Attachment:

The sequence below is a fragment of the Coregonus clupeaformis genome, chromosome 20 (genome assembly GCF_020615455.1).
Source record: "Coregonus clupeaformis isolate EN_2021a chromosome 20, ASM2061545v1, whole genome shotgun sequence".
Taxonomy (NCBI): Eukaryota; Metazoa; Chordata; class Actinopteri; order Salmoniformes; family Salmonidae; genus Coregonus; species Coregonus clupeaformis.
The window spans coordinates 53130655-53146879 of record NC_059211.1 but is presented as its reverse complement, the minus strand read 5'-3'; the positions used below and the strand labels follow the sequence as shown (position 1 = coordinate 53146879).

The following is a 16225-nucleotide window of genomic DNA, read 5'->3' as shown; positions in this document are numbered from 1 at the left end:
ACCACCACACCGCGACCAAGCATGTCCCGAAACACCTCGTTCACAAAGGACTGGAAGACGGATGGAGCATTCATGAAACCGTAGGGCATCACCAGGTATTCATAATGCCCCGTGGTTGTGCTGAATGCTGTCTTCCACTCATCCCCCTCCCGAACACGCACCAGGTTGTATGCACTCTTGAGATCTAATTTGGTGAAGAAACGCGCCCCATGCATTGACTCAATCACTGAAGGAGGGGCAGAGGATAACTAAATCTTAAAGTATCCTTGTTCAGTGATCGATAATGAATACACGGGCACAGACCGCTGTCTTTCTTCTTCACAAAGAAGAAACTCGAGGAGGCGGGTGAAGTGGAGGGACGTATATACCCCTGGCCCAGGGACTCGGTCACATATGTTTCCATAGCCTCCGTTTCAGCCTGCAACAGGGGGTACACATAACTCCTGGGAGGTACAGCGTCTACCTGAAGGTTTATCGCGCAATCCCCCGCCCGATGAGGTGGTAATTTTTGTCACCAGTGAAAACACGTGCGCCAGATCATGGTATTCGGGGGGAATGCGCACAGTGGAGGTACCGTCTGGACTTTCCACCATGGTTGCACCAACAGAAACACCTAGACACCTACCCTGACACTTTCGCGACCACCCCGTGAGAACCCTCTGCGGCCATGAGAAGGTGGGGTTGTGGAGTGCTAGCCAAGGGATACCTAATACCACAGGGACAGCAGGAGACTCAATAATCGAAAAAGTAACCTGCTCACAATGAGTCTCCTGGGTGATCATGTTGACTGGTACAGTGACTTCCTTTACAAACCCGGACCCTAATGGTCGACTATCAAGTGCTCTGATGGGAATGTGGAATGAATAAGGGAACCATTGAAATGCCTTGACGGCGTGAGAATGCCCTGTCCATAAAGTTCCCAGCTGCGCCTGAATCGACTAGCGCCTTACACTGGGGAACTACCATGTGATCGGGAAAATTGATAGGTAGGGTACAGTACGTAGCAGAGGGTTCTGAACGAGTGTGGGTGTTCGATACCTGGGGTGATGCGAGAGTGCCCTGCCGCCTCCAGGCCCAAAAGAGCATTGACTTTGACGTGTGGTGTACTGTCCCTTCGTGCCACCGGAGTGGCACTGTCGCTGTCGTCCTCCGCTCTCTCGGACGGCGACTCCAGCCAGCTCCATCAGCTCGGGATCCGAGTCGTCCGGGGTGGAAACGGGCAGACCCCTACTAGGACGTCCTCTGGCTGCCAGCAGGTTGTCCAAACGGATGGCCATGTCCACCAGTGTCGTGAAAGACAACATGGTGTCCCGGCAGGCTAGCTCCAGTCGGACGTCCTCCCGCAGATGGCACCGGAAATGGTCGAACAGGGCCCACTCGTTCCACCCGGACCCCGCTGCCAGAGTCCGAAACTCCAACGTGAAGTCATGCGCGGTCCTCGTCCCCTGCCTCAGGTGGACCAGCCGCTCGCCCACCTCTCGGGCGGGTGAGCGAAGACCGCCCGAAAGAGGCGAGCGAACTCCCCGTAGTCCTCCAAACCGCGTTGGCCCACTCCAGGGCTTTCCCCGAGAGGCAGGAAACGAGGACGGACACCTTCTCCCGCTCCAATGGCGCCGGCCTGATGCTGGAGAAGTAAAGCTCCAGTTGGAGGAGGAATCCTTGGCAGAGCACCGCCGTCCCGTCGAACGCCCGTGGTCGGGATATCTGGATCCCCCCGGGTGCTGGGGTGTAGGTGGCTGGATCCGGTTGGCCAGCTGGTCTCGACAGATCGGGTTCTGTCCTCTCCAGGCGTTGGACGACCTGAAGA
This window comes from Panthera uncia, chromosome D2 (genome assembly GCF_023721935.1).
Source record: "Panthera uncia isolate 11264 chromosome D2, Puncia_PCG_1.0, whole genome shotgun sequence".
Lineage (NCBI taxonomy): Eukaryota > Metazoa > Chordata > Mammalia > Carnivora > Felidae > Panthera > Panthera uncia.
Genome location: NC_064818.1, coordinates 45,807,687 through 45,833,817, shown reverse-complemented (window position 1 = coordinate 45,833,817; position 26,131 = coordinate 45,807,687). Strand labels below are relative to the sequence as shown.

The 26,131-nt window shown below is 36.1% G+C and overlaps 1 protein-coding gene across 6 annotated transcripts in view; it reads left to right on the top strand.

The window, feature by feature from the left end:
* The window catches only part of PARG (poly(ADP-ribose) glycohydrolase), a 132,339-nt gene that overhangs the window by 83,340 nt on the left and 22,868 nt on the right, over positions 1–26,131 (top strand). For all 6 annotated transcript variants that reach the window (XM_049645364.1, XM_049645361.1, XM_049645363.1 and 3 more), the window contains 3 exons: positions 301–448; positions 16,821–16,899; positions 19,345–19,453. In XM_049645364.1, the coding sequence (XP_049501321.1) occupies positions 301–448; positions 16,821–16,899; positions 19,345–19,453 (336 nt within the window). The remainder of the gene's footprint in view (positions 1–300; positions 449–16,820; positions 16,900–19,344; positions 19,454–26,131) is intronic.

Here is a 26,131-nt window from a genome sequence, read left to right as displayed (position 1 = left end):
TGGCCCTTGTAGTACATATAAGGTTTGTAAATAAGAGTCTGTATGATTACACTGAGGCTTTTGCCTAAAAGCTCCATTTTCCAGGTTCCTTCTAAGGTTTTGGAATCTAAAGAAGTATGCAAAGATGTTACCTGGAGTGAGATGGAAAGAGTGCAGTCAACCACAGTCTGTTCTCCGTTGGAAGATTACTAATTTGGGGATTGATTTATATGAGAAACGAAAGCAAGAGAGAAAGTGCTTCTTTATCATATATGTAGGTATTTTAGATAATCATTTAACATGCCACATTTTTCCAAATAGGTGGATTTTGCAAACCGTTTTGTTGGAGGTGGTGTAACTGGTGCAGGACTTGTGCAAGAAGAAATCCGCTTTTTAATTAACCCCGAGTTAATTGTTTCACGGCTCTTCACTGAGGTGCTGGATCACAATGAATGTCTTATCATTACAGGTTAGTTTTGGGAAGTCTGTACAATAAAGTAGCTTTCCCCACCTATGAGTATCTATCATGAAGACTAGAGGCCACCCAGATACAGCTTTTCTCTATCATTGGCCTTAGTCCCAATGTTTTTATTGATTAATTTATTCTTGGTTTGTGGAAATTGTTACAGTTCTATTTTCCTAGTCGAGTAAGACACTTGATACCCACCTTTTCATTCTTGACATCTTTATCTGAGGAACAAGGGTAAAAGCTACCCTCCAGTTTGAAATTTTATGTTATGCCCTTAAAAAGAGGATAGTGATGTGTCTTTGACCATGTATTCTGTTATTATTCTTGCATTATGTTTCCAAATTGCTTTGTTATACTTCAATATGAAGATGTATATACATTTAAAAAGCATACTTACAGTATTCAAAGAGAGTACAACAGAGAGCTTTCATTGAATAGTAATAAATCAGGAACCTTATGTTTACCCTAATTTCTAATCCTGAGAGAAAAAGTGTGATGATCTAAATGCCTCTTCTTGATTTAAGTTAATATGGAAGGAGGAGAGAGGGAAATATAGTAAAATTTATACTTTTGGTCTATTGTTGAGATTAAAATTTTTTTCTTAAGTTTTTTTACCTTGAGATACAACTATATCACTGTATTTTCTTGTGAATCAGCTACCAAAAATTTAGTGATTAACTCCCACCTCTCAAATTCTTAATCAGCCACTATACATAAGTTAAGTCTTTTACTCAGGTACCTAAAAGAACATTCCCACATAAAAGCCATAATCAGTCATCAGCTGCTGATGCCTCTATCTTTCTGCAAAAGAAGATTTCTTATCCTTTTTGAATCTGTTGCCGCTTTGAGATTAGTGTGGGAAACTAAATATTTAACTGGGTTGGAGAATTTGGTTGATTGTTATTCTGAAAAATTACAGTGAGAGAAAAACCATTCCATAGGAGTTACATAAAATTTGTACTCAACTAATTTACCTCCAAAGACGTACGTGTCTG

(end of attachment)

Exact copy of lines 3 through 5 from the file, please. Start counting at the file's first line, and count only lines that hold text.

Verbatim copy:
Taxonomy (NCBI): Eukaryota; Metazoa; Chordata; class Actinopteri; order Salmoniformes; family Salmonidae; genus Coregonus; species Coregonus clupeaformis.
The window spans coordinates 53130655-53146879 of record NC_059211.1 but is presented as its reverse complement, the minus strand read 5'-3'; the positions used below and the strand labels follow the sequence as shown (position 1 = coordinate 53146879).

The following is a 16225-nucleotide window of genomic DNA, read 5'->3' as shown; positions in this document are numbered from 1 at the left end: